Islamophobia lights up twitter: Heat map shows post-Brexit, Brussels hate tweet surge
Demos, the Centre for the Analysis of Social Media, has been researching Islamophobia on Twitter in the aftermath of the bombings in the Belgian capital.The think-tank then furthered its research to look at the impact the EU referendum result had on xenophobia and racism on Twitter.
Heat maps visually illustrating the spikes in relevant activity have been posted online by research director at the organisation, Carl Miller.
We collected and mapped all Islamophobic tweets in March: check the huge surge after the terror attack in Brussels. pic.twitter.com/4vE6d0I9Md— Carl Miller (@carljackmiller) July 11, 2016
The independent charity found that the number of Islamophobic messages increased threefold after the Brussels airport bombings last March which left 32 people dead.
Some 60,000 tweets were posted the week after the attacks by people in Britain using words considered Islamophobic, according to Demos’ research. Almost 5,000 of these were deemed to be “angry, severely derogatory and explicitly anti-Islamic”.
Our research: Terrorist attacks cause surges of derogatory Tweets blaming not the attackers, but the religion. pic.twitter.com/VTzhpJ1YP4— Carl Miller (@carljackmiller) July 11, 2016
Demos uses software that recognises abusive language on social media .The data also shows a clear spike in anti-Islamic messages following the mass shooting in an LGBT nightclub in Orlando.
The organization’s post-Brexit research was included in Monday night’s episode of Channel Four’s Dispatches entitled Racist Britain.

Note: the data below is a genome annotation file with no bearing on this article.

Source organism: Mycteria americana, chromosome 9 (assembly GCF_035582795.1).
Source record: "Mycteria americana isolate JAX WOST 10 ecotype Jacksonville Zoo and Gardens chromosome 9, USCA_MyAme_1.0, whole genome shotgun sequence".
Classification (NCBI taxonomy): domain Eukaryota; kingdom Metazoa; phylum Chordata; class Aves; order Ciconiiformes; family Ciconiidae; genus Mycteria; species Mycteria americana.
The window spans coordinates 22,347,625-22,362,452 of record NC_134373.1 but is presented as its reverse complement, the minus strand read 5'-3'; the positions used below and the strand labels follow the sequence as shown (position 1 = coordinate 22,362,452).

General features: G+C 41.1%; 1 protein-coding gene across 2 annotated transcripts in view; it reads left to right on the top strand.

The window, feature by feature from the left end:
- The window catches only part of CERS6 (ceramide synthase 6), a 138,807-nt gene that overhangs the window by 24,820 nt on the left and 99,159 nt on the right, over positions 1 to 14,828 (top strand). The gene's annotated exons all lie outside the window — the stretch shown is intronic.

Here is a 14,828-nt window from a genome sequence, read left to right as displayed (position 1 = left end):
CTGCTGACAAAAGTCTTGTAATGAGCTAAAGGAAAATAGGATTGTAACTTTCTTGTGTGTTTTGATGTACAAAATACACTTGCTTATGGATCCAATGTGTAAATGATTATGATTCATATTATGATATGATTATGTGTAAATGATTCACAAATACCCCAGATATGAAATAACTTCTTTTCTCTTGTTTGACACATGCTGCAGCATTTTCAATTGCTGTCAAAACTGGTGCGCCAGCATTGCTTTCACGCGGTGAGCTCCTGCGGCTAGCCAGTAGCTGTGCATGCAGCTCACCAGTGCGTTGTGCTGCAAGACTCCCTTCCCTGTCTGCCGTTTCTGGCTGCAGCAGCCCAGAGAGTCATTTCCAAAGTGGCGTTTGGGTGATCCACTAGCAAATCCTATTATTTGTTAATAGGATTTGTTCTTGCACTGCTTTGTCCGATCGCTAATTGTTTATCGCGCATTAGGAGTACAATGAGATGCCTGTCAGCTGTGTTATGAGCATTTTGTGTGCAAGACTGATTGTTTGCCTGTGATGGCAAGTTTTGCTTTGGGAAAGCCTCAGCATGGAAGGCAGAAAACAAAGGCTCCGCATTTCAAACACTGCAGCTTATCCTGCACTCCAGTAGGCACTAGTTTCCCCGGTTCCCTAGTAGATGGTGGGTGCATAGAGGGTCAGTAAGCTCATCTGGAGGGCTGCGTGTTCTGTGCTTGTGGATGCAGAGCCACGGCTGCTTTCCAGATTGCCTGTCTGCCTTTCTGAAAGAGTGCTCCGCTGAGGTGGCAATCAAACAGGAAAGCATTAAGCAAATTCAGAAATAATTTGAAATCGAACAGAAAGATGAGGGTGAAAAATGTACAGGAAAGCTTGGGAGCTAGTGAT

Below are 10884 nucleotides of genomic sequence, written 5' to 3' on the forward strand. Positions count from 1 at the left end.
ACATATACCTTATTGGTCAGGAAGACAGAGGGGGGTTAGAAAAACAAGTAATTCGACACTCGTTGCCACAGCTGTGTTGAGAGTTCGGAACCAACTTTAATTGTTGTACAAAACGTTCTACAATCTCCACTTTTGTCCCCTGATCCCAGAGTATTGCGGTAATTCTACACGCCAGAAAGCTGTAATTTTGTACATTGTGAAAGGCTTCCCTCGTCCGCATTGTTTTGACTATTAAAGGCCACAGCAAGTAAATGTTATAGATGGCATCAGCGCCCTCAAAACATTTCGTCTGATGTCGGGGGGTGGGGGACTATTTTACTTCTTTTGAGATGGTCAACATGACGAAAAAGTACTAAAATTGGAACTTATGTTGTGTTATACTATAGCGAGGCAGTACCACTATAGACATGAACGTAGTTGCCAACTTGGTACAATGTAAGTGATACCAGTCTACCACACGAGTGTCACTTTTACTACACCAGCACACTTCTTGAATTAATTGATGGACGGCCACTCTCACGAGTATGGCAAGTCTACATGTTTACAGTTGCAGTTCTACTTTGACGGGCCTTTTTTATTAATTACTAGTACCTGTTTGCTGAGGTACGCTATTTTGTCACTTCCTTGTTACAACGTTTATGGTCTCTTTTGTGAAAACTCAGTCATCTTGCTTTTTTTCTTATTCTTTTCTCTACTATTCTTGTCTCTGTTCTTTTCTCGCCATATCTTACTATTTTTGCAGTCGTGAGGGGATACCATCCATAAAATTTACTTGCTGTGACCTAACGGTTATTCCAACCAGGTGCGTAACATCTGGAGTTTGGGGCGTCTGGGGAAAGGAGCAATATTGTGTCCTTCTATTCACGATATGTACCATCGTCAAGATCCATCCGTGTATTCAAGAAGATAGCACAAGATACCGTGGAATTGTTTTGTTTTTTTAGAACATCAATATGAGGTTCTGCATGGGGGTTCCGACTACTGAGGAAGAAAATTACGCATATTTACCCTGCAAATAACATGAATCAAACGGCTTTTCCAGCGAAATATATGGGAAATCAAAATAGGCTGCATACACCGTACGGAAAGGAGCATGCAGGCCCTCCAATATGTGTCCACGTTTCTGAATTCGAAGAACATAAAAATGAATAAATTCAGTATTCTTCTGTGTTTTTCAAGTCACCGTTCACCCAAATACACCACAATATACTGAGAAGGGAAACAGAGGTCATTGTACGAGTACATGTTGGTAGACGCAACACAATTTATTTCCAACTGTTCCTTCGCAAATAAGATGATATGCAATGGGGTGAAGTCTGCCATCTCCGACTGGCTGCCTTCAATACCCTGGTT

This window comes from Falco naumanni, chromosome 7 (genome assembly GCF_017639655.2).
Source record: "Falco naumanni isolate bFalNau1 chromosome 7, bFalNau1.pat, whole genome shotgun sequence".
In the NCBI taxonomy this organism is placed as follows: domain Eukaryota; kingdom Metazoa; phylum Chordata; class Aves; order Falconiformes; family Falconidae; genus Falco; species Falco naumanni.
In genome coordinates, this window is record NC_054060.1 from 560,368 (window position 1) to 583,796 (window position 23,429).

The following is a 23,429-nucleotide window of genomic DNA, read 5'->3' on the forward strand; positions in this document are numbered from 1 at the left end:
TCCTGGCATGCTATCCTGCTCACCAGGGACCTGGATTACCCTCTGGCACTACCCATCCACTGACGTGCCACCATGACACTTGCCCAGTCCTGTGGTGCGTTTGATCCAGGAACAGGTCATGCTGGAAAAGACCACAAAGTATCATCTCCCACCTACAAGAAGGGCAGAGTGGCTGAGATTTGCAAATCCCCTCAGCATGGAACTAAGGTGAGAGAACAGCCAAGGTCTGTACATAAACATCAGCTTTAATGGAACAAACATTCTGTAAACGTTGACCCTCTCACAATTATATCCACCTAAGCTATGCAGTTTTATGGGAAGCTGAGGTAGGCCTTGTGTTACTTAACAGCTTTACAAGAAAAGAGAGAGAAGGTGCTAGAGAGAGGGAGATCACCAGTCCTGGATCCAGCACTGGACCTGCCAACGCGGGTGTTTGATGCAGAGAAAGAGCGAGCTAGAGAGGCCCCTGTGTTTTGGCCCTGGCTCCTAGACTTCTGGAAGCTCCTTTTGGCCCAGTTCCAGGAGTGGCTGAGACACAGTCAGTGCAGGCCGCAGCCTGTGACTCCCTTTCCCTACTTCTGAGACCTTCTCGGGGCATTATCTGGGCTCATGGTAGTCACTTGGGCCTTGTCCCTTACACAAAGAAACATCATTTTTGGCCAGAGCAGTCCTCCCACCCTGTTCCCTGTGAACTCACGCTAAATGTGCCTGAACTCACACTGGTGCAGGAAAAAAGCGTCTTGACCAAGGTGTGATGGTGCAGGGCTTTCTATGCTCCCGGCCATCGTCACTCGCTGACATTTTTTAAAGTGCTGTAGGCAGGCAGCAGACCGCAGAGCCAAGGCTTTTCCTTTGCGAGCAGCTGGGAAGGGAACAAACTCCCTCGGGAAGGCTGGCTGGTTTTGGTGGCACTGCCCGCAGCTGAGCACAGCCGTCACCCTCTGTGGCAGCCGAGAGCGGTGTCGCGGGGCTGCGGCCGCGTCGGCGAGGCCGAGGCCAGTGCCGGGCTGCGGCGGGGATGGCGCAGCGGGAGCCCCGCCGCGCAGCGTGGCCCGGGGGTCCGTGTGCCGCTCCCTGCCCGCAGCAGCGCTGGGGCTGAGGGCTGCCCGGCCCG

They logged more than 13,000 tweets that could be classed as xenophobic and racist in the week after the EU referendum result.
They also noted 2,413 original posts of hateful incidents, which were shared over 14,000 times.
Racist messages, however, were highly contested by other online users and many expressed their solidarity with migrants. The #SafetyPin of support was used 44,003 times in the week after the Brexit result.
"So one of the most fascinating things is two really key hashtags that we couldn’t have anticipated beforehand sprung up in the wake of the Brexit vote,” Miller said.
“You had #SafetyPin, which was broadly being used to show solidarity with migrants, and you had #PostRefRacism, which was being used to raise awareness of xenophobia and racism including on the streets - those two hashtags together we’ve almost got 100,000 tweets going from June 25 through to July 4.”
Immigration was also found to be one of the main talking points online ahead of the referendum vote. As many as 258,553 tweets sent from the UK talked about migrants and refugees during the Brexit campaign.
Leave campaigners were more active online than Remain campaigners ahead of the vote. 97,000 ‘Remain’ tweets were posted in the days before the votes compared to 13,000 from the ‘Leave’ side.
The research follows on from police reports of a 42 percent spike in hate crime following the EU referendum.
According to figures released by the National Police Chiefs’ Council (NPCC) the dates June 16-30 saw reports of racially-motivated or prejudicial crimes rise by 915 compared to the same period last year.
On June 25, as many as 289 offences were brought to the attention of police.